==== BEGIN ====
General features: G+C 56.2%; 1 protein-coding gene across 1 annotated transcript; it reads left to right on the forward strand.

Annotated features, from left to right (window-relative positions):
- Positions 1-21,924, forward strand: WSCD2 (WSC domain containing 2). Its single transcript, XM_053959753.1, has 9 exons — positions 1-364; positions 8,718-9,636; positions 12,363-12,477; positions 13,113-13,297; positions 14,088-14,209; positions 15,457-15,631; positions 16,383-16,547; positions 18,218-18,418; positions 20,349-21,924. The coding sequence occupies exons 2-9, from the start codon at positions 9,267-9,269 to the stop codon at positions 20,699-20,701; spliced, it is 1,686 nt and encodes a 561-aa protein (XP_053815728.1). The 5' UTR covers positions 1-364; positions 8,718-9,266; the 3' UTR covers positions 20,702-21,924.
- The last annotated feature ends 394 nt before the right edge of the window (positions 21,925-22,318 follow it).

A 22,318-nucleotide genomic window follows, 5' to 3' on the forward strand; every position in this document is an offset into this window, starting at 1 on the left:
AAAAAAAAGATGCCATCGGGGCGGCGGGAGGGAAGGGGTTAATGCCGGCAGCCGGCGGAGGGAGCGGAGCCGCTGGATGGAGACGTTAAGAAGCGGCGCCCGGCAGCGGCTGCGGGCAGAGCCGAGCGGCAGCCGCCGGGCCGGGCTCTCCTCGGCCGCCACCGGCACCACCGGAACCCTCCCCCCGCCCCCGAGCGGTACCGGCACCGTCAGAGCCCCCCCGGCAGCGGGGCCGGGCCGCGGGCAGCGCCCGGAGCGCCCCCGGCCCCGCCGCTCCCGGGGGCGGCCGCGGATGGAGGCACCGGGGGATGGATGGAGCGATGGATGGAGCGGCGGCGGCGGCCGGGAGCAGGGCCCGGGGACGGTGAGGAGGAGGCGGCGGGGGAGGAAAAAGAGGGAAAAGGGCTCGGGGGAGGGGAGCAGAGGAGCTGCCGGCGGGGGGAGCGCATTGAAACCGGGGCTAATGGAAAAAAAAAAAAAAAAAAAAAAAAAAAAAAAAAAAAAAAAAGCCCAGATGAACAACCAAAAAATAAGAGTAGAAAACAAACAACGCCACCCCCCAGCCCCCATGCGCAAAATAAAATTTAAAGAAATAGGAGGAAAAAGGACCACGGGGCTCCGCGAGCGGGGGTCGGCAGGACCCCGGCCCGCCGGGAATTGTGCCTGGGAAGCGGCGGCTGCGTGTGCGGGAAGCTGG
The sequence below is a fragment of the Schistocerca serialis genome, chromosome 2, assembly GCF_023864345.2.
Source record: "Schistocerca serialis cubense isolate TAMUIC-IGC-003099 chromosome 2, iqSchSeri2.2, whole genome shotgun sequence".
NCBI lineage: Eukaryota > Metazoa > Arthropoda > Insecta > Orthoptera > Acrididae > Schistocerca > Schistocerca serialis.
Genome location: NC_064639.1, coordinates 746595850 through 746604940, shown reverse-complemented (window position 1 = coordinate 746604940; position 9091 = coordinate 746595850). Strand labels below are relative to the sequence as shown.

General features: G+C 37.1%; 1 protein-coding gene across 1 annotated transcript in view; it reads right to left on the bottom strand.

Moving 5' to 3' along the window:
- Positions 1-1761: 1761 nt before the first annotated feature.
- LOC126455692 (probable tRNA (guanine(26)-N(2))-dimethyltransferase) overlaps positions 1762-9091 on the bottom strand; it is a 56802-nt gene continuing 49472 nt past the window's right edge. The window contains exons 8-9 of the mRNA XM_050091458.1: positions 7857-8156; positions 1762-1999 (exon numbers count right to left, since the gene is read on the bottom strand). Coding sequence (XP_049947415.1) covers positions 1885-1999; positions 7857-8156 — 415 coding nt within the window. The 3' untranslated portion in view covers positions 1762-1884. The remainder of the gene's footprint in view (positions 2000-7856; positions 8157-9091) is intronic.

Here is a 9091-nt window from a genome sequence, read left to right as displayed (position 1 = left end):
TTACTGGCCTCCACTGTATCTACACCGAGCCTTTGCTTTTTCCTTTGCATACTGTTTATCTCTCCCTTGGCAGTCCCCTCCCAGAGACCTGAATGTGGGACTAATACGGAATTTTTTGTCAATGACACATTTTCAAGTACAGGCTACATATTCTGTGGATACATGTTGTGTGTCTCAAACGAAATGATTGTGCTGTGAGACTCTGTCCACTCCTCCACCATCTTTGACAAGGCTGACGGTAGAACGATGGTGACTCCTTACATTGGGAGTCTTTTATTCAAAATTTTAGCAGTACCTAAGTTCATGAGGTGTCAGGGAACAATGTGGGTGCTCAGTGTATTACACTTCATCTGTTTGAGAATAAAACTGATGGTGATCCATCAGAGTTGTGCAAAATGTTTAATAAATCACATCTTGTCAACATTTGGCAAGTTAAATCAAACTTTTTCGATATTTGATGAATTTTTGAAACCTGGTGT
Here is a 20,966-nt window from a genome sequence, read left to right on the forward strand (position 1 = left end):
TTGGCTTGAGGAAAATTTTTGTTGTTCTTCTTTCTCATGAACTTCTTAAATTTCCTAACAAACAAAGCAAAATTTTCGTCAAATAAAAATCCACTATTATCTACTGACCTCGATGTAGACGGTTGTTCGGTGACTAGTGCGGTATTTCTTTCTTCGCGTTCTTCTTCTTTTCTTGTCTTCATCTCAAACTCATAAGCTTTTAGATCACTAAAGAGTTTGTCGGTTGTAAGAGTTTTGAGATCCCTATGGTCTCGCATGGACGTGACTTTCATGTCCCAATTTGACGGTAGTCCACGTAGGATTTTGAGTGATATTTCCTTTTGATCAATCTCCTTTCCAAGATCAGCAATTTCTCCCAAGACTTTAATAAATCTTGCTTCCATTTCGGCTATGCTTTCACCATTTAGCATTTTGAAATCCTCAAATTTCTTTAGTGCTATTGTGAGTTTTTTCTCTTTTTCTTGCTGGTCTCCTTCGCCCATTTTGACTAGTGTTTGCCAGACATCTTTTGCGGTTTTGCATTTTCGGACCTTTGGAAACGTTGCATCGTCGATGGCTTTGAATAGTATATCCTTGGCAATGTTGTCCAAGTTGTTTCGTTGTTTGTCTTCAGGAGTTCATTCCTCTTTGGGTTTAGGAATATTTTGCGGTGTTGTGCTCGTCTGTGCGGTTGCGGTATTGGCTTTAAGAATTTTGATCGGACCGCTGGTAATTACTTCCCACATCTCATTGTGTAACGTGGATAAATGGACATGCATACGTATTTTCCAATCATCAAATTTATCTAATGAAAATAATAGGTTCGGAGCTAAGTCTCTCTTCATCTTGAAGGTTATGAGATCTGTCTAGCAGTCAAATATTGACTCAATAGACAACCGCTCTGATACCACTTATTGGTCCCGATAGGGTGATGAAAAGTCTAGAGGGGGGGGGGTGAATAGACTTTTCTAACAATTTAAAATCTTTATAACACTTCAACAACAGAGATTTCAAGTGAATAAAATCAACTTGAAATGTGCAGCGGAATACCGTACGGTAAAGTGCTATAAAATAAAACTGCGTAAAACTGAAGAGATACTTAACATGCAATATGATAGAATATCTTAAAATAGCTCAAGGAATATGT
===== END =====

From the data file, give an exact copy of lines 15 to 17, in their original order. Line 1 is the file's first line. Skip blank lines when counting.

Here is a 9091-nt window from a genome sequence, read left to right as displayed (position 1 = left end):
TTACTGGCCTCCACTGTATCTACACCGAGCCTTTGCTTTTTCCTTTGCATACTGTTTATCTCTCCCTTGGCAGTCCCCTCCCAGAGACCTGAATGTGGGACTAATACGGAATTTTTTGTCAATGACACATTTTCAAGTACAGGCTACATATTCTGTGGATACATGTTGTGTGTCTCAAACGAAATGATTGTGCTGTGAGACTCTGTCCACTCCTCCACCATCTTTGACAAGGCTGACGGTAGAACGATGGTGACTCCTTACATTGGGAGTCTTTTATTCAAAATTTTAGCAGTACCTAAGTTCATGAGGTGTCAGGGAACAATGTGGGTGCTCAGTGTATTACACTTCATCTGTTTGAGAATAAAACTGATGGTGATCCATCAGAGTTGTGCAAAATGTTTAATAAATCACATCTTGTCAACATTTGGCAAGTTAAATCAAACTTTTTCGATATTTGATGAATTTTTGAAACCTGGTGT
Here is a 20,966-nt window from a genome sequence, read left to right on the forward strand (position 1 = left end):